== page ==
- Rite Aid execs say theft in New York City stores drove $5 million in losses in its most recent quarter alone.
- The company is experimenting with new security and theft prevention strategies.
- Rite Aid’s Chief Revenue Officer Arnaud Persaud said this may mean “literally putting everything” behind lock-and-key.
Rite Aid is struggling against increased theft at its New York City stores that executives say cost the pharmacy chain $5 million in losses during its most recent quarter.
According to Rite Aid CEO Heyward Donigan, the company “experienced unexpected headwinds this quarter from front-end shrink,” specifically citing a rise in incidents at its “New York urban stores.”
In a call with investors Thursday, executives said the company is testing new security efforts to prevent theft in high-crime areas. Arnaud Persaud, Rite Aid’s chief revenue officer, said this may mean vastly increasing the amount of products behind lock-and-key displays.
“We’re looking at literally putting everything behind showcases to ensure the products are there for customers who want to buy it,” Persaud said. “We’ve even had to go to the extent of using off-duty police officers in some of our stores.”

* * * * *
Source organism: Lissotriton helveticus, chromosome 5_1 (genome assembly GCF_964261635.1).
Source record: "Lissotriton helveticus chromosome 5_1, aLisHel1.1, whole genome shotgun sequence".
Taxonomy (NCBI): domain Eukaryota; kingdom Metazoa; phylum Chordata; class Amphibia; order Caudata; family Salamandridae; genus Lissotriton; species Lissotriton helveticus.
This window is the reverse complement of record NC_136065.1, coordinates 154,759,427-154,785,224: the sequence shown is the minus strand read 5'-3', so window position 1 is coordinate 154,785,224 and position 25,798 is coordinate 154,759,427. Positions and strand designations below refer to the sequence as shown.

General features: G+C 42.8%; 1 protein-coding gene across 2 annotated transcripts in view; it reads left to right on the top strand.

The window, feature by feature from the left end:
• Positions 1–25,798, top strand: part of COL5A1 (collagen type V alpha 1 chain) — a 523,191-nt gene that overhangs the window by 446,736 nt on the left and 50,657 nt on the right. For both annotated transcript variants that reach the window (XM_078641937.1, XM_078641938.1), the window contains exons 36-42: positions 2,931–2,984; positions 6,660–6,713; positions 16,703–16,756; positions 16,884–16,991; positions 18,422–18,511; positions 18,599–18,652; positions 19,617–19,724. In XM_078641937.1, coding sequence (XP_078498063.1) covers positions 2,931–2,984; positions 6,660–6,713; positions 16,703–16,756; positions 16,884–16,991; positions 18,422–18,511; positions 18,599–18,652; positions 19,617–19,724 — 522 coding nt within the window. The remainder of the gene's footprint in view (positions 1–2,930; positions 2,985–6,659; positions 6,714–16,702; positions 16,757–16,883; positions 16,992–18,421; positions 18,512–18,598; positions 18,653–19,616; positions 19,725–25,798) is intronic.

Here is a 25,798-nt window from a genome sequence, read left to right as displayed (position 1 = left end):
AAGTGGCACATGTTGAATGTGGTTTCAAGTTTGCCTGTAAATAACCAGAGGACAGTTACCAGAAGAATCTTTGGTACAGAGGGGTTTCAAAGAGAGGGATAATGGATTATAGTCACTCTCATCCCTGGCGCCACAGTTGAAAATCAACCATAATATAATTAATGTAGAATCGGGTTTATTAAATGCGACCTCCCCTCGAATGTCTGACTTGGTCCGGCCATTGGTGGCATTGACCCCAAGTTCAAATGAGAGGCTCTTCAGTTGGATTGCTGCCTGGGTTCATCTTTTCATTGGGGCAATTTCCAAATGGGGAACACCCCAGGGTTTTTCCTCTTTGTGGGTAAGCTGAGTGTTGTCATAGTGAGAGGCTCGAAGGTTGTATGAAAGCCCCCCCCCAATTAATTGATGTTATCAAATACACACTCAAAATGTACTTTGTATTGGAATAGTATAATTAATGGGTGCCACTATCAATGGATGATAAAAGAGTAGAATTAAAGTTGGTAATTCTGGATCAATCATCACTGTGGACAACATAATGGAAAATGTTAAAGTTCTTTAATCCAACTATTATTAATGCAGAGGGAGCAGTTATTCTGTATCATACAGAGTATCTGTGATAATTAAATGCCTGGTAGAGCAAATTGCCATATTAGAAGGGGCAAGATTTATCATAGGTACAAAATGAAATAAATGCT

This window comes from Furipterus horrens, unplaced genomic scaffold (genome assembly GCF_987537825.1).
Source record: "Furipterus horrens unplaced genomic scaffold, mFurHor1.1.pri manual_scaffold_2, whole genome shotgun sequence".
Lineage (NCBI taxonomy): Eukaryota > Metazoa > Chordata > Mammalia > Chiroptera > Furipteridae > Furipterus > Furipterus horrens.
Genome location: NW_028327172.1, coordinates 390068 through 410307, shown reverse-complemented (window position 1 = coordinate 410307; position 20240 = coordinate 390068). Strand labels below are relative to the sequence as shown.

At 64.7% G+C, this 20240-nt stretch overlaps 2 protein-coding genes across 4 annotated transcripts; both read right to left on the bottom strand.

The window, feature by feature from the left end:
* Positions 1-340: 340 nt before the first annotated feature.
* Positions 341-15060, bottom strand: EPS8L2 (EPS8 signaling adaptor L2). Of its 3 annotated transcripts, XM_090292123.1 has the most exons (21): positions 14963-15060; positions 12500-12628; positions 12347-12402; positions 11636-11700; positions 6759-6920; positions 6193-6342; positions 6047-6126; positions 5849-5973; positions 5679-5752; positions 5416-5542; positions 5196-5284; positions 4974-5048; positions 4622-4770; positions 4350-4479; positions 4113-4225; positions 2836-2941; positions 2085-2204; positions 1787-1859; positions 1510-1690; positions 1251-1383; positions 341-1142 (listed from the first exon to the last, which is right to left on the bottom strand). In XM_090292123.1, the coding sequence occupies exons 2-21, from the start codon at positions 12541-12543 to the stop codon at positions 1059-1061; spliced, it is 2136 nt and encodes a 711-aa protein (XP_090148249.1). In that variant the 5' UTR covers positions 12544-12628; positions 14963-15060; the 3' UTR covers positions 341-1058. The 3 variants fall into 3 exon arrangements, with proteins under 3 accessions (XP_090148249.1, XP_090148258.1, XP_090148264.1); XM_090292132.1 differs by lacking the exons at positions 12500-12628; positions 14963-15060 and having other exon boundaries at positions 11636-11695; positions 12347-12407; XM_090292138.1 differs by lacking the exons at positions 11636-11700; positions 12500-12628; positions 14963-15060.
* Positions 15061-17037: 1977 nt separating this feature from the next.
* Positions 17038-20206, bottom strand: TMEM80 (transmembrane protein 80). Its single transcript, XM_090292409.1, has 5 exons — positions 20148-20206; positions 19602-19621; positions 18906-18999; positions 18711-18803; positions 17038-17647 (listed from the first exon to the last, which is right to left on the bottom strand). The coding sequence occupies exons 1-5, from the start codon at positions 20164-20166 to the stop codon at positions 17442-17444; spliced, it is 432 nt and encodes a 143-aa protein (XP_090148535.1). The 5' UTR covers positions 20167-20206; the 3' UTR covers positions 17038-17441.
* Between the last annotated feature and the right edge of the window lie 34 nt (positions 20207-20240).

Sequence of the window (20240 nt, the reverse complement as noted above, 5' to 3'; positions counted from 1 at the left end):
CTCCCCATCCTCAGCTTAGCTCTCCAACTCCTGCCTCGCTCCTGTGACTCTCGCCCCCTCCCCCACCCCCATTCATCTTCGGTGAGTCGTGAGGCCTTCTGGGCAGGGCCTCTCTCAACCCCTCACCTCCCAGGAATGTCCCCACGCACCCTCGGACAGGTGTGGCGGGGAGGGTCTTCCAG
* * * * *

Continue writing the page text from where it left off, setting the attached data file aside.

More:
According to data from the New York Police Department, rates of petty theft in the city have increased 42% this year compared to 2021. There was also an uptick in robbery and burglary, at increases of 37% and 32%, respectively.
A Rite Aid located in Manhattan’s Hell’s Kitchen neighborhood reported $200,000 in stolen merchandise over a two-month period alone and ultimately closed in February, the New York Post reported.
Persaud said the goal is not to resort to closing stores, but rather to improve methods to halt theft in order to continue serving communities.
“I think the headline here is the environment that we operate in, particularly in New York City, is not conducive to reducing shrink just based upon everything you read and see on social media and the news in the city,” he said.
Rite Aid reported total revenue this quarter dropped to $5.9 billion, down from $6.11 billion from the previous quarter, citing factors including declining demand for COVID-19 vaccines and PCR tests, as well as planned store closures.